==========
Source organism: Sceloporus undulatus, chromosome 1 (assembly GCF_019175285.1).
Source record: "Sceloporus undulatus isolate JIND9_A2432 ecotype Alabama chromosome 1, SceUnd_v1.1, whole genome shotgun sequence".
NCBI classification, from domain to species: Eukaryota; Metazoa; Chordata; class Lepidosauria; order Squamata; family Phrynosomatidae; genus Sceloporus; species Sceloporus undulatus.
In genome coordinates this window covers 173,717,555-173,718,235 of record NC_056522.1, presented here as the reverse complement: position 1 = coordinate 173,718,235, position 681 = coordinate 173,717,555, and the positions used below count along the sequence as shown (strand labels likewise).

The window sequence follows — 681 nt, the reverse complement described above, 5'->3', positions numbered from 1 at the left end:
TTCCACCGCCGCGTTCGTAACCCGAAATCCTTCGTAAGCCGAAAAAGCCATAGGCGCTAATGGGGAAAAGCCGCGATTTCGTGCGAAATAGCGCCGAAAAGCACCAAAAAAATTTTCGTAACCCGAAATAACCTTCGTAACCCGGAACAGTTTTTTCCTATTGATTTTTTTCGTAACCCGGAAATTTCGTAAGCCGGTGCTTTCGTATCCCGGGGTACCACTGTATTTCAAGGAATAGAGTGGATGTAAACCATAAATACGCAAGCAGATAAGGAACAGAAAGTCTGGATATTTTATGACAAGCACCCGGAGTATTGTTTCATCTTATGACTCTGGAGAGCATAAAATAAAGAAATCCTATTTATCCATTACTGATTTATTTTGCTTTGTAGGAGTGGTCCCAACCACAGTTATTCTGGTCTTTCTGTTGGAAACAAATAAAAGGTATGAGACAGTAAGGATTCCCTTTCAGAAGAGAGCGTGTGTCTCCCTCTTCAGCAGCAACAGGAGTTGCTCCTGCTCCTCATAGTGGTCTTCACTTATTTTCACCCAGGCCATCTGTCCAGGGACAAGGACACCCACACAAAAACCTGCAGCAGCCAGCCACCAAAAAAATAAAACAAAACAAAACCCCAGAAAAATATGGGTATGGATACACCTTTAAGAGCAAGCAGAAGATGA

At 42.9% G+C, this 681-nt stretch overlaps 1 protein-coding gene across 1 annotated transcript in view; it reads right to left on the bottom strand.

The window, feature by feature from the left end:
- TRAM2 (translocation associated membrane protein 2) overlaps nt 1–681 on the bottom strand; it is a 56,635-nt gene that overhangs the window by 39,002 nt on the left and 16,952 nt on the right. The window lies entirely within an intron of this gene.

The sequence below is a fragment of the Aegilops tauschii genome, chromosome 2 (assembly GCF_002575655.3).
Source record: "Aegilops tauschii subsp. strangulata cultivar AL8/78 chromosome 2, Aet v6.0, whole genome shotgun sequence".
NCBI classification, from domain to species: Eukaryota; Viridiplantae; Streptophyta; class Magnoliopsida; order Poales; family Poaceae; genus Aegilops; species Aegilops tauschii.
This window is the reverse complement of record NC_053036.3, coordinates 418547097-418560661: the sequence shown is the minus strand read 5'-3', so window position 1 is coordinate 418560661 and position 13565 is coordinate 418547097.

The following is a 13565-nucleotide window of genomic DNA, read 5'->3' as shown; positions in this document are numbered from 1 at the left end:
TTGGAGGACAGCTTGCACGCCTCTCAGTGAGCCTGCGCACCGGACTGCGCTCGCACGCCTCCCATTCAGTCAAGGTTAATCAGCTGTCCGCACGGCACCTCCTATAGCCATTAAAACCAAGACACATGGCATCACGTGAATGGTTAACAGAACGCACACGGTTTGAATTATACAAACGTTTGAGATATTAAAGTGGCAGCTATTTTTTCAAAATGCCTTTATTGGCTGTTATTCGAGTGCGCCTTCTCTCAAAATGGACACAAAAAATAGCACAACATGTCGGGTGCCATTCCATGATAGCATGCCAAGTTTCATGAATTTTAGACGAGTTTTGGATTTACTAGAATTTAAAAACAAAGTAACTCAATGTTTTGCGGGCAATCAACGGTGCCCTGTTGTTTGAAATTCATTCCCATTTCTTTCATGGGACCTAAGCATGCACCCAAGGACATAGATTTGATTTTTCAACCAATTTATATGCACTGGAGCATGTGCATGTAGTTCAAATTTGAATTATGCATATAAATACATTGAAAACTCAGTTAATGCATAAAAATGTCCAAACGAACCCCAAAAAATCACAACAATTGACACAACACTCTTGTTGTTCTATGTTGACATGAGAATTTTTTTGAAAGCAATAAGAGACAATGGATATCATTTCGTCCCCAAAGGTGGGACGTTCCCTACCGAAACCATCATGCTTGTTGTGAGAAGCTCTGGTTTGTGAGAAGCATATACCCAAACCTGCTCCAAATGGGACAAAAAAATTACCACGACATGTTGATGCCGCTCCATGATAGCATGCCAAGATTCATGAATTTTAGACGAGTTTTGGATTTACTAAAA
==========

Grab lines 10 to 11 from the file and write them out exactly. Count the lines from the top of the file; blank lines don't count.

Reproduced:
The sequence below is a fragment of the Aegilops tauschii genome, chromosome 2 (assembly GCF_002575655.3).
Source record: "Aegilops tauschii subsp. strangulata cultivar AL8/78 chromosome 2, Aet v6.0, whole genome shotgun sequence".